The front and/or back surfaces of the window 214 are coated with anti-reflective (“AR”) coatings 216. The AR coatings 216 help to ensure that the wavelength energy incident on the DM 200 is transmitted through the window 214 to the membrane 202, and that energy is not reflected back in the direction of propagation at the front and/or back surfaces of the window 214. At least one of the two surfaces of the window 214 is AR-coated 216. In at least one embodiment, the back surface of the window 214 is coated with AR-coating 216 on the very bottom, being, exposed to a low-pressure environment on the bottom side 208, and next to the transparent conductor film 212 on the topside. In another embodiment, the AR-coating can be embedded in the middle between the window 214 and the transparent conductor film 212.

The gap “d2” between membrane 202 and the transparent conductor 213 is small, which is to say on the order of 10-50 μm. In at least one embodiment, a 10 μm spacing, may be made with bead or fiber spacers (e.g. glass), by depositing film material(s) 10 μm thick, by etching, a 10 μm dip into the active area of the transparent conductor 213, or physically holding the conductor with appropriate micro-positioners and/or fixturings at 10 μm from the membrane 202.

FIG. 2 depicts an embodiment of the present invention which does not include a thick ring or substrate supporting the membrane. FIGS. 3 and 4 illustrate embodiments in which the membrane is formed of a preselected material composition and is supported by a surrounding ring or substrate of sufficient thickness to support the membrane during the fabrication process. As will be described below in greater detail, one surface of the membrane is flush with a surface of the thick supporting ring or substance. The other surface of the membrane is in a cavity more than at least hundreds of microns deeper than the surface of the thick supporting ring or substrate. A thin gap may be made by physical holding the conductor (or actuator) with appropriate micropositioners and/or fixturings at 10-50 μm from the membrane. However, this method is difficult to mass-produce with such a deep cavity.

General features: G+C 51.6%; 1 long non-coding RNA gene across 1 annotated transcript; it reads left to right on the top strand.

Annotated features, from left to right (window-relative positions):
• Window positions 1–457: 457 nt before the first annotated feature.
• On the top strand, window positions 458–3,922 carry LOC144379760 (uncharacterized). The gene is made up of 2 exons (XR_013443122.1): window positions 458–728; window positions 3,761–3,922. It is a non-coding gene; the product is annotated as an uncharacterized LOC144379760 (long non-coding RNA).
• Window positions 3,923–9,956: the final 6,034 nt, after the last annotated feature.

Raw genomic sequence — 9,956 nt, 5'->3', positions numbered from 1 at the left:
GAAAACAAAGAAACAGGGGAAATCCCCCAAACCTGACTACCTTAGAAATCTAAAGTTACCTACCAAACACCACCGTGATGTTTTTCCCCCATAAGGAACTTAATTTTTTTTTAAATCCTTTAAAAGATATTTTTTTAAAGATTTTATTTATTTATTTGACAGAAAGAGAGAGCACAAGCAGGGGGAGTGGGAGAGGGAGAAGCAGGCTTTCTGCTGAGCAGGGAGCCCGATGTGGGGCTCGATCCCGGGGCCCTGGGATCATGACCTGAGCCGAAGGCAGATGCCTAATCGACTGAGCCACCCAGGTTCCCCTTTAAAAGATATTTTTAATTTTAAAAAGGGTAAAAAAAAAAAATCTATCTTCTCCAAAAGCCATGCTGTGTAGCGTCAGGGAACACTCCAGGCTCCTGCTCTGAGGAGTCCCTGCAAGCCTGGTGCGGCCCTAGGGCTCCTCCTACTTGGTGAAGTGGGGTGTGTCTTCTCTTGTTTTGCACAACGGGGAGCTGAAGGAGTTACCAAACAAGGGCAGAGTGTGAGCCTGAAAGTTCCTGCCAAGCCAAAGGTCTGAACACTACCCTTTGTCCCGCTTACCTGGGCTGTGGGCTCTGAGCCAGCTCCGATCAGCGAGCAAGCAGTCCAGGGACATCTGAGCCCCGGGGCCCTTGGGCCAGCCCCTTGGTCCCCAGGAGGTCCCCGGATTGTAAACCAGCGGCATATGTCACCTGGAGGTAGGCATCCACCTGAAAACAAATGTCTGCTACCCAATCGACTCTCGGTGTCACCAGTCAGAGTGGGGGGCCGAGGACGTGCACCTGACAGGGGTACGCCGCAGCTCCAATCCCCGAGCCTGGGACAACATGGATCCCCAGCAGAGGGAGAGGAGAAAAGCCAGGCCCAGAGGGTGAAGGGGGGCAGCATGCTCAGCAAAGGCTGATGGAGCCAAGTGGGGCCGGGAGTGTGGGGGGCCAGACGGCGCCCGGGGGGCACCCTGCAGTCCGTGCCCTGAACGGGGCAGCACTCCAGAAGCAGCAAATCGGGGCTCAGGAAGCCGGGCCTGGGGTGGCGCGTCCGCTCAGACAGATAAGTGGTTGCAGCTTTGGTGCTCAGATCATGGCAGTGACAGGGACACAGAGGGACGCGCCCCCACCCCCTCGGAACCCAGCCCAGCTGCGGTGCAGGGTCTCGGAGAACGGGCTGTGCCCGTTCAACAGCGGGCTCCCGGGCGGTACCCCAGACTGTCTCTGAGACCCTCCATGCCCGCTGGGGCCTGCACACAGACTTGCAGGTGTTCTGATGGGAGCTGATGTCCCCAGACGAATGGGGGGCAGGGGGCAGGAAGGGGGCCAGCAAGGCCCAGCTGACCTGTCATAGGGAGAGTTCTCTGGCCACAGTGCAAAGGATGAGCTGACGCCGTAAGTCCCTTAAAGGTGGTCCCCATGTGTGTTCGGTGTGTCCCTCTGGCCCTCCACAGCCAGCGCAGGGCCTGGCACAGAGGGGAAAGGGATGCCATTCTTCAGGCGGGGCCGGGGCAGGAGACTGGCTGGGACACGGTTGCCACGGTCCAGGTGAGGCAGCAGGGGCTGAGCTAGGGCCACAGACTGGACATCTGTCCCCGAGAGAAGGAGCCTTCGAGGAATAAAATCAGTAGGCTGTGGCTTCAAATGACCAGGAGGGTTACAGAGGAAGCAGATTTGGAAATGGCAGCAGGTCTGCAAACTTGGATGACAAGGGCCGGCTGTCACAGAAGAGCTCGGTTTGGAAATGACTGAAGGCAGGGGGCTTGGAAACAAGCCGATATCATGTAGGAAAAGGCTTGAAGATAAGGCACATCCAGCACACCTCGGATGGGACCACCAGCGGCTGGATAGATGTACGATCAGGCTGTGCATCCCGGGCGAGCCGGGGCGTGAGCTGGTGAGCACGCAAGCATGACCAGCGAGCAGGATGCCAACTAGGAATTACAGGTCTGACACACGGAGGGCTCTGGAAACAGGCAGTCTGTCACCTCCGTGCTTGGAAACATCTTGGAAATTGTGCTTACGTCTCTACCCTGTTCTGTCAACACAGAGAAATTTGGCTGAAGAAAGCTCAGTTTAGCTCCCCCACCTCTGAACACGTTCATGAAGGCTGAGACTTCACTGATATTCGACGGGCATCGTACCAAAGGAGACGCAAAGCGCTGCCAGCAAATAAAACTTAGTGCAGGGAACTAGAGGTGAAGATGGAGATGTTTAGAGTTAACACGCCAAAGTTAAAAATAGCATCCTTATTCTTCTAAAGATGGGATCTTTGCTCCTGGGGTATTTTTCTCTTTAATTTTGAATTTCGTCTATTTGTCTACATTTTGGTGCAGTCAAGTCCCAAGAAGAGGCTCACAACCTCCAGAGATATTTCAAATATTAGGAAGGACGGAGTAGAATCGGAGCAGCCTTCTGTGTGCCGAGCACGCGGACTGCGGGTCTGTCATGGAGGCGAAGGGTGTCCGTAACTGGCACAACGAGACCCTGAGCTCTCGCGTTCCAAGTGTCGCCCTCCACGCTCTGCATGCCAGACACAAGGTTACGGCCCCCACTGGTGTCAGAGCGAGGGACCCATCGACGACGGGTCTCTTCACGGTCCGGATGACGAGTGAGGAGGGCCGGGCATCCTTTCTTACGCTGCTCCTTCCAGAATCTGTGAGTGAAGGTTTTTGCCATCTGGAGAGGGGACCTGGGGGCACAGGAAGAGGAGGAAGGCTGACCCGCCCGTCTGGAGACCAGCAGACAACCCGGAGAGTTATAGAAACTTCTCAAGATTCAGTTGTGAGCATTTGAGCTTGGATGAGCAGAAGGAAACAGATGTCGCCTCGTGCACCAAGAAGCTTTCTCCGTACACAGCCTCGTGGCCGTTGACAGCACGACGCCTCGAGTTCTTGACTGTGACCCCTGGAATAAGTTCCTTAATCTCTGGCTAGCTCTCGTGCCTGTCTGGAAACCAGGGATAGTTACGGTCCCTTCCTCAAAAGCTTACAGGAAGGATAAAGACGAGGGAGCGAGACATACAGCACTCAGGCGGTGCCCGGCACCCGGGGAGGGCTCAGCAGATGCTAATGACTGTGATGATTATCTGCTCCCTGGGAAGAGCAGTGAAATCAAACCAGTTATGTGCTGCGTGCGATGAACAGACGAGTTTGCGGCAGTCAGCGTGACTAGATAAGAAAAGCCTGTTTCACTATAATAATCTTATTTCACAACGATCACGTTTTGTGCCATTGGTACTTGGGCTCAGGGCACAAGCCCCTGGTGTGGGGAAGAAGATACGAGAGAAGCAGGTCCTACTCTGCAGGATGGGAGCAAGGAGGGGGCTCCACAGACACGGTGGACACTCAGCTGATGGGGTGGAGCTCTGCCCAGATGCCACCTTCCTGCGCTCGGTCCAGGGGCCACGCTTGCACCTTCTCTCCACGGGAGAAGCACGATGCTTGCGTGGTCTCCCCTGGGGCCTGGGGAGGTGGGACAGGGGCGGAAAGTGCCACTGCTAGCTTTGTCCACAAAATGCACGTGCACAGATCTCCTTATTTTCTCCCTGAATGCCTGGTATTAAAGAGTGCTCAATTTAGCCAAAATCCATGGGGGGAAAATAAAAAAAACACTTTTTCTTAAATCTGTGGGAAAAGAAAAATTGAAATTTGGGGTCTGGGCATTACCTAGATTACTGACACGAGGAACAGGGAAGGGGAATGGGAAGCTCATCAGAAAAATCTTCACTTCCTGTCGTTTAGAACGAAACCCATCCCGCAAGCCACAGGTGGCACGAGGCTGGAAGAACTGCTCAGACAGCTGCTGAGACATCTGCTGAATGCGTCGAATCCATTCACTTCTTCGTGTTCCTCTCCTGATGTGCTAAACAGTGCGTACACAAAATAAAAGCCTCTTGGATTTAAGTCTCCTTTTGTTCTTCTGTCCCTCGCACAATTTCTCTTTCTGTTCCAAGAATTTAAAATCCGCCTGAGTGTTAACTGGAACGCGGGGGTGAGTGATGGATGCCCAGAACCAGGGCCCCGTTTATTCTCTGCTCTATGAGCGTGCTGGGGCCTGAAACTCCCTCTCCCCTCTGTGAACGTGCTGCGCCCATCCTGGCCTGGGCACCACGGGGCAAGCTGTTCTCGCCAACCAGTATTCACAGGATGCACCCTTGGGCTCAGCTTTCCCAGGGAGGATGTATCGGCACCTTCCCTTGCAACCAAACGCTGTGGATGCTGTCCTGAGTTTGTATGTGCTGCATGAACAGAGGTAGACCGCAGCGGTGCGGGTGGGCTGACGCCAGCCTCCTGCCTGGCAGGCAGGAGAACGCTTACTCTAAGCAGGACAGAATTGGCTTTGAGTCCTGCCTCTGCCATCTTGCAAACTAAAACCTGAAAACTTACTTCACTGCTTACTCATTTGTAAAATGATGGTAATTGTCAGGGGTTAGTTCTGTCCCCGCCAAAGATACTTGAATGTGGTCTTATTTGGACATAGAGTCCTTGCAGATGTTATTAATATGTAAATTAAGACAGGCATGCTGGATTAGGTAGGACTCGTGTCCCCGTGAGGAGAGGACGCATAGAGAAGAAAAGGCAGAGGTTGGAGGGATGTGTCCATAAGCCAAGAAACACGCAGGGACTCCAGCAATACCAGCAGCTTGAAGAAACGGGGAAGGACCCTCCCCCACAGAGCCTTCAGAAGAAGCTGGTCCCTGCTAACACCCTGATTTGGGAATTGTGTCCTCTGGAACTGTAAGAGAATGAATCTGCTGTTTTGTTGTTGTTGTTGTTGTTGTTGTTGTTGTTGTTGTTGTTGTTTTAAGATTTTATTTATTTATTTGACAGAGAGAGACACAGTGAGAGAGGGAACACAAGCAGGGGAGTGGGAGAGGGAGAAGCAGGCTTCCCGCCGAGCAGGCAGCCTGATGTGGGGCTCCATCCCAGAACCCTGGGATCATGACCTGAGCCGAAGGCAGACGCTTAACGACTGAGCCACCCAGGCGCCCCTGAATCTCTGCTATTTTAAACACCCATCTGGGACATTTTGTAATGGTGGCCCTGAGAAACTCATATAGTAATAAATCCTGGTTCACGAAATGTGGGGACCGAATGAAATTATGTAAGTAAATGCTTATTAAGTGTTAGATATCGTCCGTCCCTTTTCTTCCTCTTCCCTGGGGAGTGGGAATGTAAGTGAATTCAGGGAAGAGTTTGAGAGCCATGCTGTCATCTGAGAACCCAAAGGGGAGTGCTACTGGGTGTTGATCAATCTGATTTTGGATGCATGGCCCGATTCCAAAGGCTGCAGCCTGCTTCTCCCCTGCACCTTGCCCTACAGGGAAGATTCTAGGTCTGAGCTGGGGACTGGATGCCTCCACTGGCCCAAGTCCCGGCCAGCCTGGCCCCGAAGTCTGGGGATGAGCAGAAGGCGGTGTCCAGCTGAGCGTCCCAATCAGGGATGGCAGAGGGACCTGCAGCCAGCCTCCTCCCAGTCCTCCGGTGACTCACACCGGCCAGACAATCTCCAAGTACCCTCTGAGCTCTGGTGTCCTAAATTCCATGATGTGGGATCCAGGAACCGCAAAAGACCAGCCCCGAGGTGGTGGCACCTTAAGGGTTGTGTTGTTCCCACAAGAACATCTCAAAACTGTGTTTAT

Referring to FIG. 3, another embodiment of a compact, high-speed wavefront corrector or DM 300 is illustrated in cross-section. The DM 300 includes a membrane support ring 302, which by way of example, may be in the form of a silicon wafer; however, other suitable materials configurations may also be used without departing from the scope of the invention. The support ring is generally annular in configuration and includes an upper surface 304, a lower surface 306 and an aperture 308 which extends between the upper and the lower surfaces. A deformable membrane assembly 310 is disposed along the lower surface 306 of the support ring and includes a thin membrane or organic film 312 which may be of any suitable material(s), by way of example, silicon or silicon nitride, as hereinabove described. One side of the membrane is coated with a first conductive layer 314. A second conductive layer 316 is applied to the upper surface 304 of the support ring 302 and extends across the aperture 308 and in contact with the other side of the membrane. A reflective coating or layer 318 is deposited on the second conductive layer 316 and also extends across aperture 308. The deformable membrane assembly and the support ring are positioned on spacers 320 which may be in the form of glass beads or fibers and are of a preselected thickness which may be varied to control the spacing t between the membrane assembly and a plurality of actuators 322 mounted on direct drive backplane 324 in a similar fashion as described above with respect to the embodiment of FIG. 2.